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Asperger's versus High Functioning Autism

written by: sharscott • edited by: Paul Arnold • updated: 1/17/2011

In 'Asperger's vs High Functioning Autism' we take a look at the key differences and similarities between the two disorders.

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    Autism Spectrum Disorder

    Autism has become the buzz word in most discussions relating to childhood mental disorders. Over the last decade, researchers have been learning more about some of the possible genetic and environmental links to autism spectrum disorder. At present, the cause(s) and a cure still elude the medical research community.

    However, as more is learned about autism, a debate is being framed by parents, caregivers, and some autistic individuals themselves. How does one distinguish between people with autism?

    As we now know, autism does not affect any two persons exactly the same.

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    Asperger's vs High Functioning Autism

    Within the autism community, parents, researchers, and others have begun to attach more definitive labels to help those who work with, care for, and have autism understand the differences and nuances of the disorder.

    The biggest debate has centered on Asperger's vs high functioning autism. Both fall within the autism spectrum. Are they the same condition or should they be talked of as two distinct disorders?

    There are enough differences between the two that many within the autism community believe that Asperger's and high functioning autism should not be confused or spoken of as being synonymous.

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    What is Asperger's Syndrome?

    In order to understand the debate, a person must first understand what Asperger's is.

    Asperger's is named after Dr. Hans Asperger, who in 1944, was presented with 4 children who had difficulty with social skills. The pediatrician noted that though the children all possessed normal intelligence, they lacked nonverbal communication skills. Dr. Asperger termed the condition "autistic psychopathy" .

    The following are the most common symptoms that he associated with the condition.

    Symptoms of Asperger's Syndrome:

    • limited interest or strong preoccupation with particular subjects to the exclusion of other activities;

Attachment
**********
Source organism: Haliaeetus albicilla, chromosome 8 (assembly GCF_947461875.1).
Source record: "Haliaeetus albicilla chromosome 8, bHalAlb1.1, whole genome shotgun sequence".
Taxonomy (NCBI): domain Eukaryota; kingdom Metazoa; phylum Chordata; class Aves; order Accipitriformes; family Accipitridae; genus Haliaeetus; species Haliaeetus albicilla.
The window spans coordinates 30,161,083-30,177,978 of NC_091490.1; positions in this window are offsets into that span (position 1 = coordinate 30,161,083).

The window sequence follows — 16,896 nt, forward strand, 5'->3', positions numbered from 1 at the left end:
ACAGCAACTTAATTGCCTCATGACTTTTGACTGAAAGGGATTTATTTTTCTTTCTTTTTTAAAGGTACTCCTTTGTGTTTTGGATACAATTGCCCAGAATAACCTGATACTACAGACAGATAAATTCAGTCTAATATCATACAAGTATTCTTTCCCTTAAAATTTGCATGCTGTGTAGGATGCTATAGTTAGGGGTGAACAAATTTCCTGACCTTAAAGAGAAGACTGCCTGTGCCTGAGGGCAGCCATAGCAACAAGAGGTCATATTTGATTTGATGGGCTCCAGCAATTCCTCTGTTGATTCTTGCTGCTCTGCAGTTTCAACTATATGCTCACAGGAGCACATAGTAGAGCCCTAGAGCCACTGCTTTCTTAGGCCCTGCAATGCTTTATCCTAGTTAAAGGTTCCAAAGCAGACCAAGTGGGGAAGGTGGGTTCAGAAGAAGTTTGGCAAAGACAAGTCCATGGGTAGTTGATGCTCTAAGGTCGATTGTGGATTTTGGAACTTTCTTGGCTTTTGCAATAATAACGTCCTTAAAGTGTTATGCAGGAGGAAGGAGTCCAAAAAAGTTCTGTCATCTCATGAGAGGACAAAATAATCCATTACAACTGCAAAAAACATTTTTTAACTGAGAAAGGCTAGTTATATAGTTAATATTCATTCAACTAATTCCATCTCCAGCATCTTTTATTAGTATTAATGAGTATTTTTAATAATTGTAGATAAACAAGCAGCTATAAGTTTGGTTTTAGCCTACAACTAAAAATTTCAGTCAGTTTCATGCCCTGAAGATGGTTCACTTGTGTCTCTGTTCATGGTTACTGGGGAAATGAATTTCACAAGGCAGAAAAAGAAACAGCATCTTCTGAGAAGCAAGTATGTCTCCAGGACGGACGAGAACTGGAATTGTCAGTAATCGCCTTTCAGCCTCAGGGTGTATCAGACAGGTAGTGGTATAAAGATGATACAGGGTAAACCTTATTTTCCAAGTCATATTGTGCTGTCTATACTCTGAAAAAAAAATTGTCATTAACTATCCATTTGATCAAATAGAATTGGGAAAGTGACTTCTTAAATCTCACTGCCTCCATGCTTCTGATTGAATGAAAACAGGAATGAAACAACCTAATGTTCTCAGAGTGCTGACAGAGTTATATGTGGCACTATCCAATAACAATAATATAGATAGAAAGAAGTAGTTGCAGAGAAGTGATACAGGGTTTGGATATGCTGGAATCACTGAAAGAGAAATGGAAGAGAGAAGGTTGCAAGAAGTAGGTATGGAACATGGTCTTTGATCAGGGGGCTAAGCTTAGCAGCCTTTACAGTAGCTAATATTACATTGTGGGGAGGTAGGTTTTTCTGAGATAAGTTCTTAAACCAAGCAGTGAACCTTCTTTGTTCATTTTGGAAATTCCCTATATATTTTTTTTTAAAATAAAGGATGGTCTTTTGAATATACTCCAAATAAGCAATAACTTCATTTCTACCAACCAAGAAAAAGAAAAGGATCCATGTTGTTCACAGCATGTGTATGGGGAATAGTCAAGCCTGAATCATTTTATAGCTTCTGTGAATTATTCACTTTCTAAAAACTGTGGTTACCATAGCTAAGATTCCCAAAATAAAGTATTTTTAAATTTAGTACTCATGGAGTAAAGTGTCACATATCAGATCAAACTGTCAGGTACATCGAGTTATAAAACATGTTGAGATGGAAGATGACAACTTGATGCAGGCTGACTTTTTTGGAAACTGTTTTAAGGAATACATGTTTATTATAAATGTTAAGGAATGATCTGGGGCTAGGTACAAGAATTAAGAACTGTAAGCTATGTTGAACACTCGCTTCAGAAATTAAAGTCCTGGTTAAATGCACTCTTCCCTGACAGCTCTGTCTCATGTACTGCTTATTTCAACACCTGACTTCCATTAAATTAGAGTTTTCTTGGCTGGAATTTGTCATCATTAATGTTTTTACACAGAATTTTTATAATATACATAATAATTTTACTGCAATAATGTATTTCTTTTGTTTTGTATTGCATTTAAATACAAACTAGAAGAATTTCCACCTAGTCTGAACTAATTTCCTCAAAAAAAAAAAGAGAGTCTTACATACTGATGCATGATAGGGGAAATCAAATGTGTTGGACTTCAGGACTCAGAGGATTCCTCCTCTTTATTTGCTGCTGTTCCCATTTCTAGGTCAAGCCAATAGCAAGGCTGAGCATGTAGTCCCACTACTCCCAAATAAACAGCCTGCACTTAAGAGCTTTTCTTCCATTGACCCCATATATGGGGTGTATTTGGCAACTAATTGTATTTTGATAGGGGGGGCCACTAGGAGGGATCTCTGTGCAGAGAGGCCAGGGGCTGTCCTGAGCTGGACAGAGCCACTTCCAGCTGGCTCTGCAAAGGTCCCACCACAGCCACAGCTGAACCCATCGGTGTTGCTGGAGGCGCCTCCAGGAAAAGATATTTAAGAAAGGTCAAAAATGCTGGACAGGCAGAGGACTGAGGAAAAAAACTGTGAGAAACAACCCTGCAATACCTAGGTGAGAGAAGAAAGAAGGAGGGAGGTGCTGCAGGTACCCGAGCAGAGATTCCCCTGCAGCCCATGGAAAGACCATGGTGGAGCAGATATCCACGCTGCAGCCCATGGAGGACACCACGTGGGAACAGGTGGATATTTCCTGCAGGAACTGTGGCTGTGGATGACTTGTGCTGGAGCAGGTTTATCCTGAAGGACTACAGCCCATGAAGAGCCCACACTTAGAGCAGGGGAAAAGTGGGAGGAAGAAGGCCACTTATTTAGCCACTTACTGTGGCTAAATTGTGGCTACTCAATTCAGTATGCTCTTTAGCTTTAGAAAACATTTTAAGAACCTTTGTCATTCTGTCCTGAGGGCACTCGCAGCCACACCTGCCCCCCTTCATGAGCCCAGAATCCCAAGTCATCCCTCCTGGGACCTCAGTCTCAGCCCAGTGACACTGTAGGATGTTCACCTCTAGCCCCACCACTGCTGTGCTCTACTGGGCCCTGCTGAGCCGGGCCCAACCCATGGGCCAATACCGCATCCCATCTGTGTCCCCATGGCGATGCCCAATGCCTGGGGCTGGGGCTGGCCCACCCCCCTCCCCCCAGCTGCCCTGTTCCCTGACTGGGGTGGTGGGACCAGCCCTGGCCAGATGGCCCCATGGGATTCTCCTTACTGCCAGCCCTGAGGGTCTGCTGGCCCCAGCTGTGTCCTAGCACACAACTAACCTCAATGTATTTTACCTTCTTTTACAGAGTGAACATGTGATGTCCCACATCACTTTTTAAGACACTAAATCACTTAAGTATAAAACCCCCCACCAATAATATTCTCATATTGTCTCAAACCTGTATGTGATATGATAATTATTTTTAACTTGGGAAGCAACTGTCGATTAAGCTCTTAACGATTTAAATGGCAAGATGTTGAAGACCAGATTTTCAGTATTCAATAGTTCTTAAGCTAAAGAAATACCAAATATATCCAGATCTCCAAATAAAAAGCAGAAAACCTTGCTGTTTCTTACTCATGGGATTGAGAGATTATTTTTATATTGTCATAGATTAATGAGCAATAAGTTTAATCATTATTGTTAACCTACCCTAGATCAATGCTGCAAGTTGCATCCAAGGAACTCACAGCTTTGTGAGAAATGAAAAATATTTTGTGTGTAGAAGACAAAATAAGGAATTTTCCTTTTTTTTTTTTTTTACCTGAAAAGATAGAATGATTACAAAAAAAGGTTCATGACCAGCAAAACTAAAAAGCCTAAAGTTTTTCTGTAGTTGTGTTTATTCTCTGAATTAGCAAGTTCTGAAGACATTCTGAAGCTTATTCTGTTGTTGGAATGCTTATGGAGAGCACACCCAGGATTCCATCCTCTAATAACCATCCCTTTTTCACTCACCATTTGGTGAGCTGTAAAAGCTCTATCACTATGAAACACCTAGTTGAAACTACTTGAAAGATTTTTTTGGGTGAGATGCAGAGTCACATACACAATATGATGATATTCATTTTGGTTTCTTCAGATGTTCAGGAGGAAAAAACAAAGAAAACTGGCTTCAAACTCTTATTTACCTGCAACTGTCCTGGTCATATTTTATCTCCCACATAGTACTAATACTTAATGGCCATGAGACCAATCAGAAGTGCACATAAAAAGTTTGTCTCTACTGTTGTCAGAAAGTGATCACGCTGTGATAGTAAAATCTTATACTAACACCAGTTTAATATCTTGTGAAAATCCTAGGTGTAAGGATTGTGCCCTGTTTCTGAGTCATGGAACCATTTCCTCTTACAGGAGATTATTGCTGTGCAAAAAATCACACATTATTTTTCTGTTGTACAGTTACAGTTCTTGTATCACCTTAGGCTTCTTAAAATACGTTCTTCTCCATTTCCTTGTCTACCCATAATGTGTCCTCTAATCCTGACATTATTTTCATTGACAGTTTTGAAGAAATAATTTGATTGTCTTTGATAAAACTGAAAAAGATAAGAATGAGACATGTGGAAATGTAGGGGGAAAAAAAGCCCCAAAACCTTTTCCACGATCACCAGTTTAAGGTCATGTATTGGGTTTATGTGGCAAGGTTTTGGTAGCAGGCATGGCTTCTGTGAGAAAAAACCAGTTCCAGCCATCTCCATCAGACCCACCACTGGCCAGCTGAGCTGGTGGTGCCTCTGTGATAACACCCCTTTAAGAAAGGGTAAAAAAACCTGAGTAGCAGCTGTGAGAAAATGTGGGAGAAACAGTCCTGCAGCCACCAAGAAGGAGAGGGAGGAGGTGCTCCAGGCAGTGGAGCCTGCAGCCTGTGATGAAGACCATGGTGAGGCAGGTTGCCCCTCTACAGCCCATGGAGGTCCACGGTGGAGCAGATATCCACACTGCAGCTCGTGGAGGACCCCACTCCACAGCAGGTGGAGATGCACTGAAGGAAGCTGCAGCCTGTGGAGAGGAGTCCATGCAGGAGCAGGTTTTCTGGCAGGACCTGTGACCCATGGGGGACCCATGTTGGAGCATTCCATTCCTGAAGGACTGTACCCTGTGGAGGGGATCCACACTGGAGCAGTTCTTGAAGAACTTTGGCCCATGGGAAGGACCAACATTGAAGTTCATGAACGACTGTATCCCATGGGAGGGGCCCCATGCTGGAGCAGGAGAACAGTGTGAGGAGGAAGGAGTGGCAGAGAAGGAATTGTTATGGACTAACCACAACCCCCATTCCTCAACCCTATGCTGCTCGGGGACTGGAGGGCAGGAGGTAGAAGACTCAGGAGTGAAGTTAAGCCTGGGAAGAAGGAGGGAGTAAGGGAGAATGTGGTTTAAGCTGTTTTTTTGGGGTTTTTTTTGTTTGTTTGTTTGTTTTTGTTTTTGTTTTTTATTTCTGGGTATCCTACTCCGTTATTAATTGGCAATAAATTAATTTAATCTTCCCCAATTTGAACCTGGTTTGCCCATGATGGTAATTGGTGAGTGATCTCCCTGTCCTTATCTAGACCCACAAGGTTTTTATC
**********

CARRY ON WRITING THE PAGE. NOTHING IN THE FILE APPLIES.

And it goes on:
• insistence on repetitive routines or rituals
    • monotone speech or voice which lacks expression or changes in tone
    • socially and emotionally inappropriate behavior
    • lack of nonverbal skills (i.e. facial gestures)
    • awkward body movements ( may be clumsy)
    • appears to lack empathy
    • very active as children but may experience depression or anxiety as they age
    • lack of eye contact

    However, children deemed Asperger's have no language delays. They may even be advanced in speech and vocabulary for their age. With treatment they can learn to interact appropriately in social situations, read nonverbal cues, and work successfully in the outside world as adults.

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    High Functioning Autism

    Many people incorrectly conclude that Asperger's and high functioning autism are one and the same. Though many symptoms are the same, there are two key differences. First, a look at the symptoms.

    Symptoms of High Functioning Autism:

    • possess a IQ of 80 or above (normal intelligence)
    • like routine or order
    • lack of eye contact
    • monotone speech
    • may be clumsy or have awkward body movements
    • appear to lack empathy
    • limited interests or obsession with a particular subject
    • engage in one-sided conversations on a particular topic
    • lack nonverbal skills
    • repetitive behavior like hand flapping (self-stimulatory)

    Many of the symptoms are identical for Asperger's and high functioning autism. The key differences are that individuals with high functioning autism present self-stimulatory behaviors like hand flapping or twirling objects while these are not present in those with Asperger's.

    Also, the Diagnostic and Statistical Manual of Mental Disorders (DSM) does not recognize high functioning autism as a diagnosis on the autism spectrum. Asperger's is. The term 'high functioning autism' is an informal term used to differentiate how impacted individuals within the spectrum are by the disorder.

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    Is it Asperger's or Autism?

    Recently, there has been a movement to remove Asperger's from the autism spectrum altogether. Many parents, psychologists, and Asperger's individuals believe that the disorder is clearly different enough to be classified independently.

    Whether a person is considered as having Asperger's or high functioning autism, they will have difficulty with social interaction, a key skill needed to function well in society.

    In the debate of Asperger's vs high functioning autism, the real issue is not whether the condition is Asperger’s or high functioning autism, it’s how do we cure, treat, or prevent all pervasive developmental disorders?

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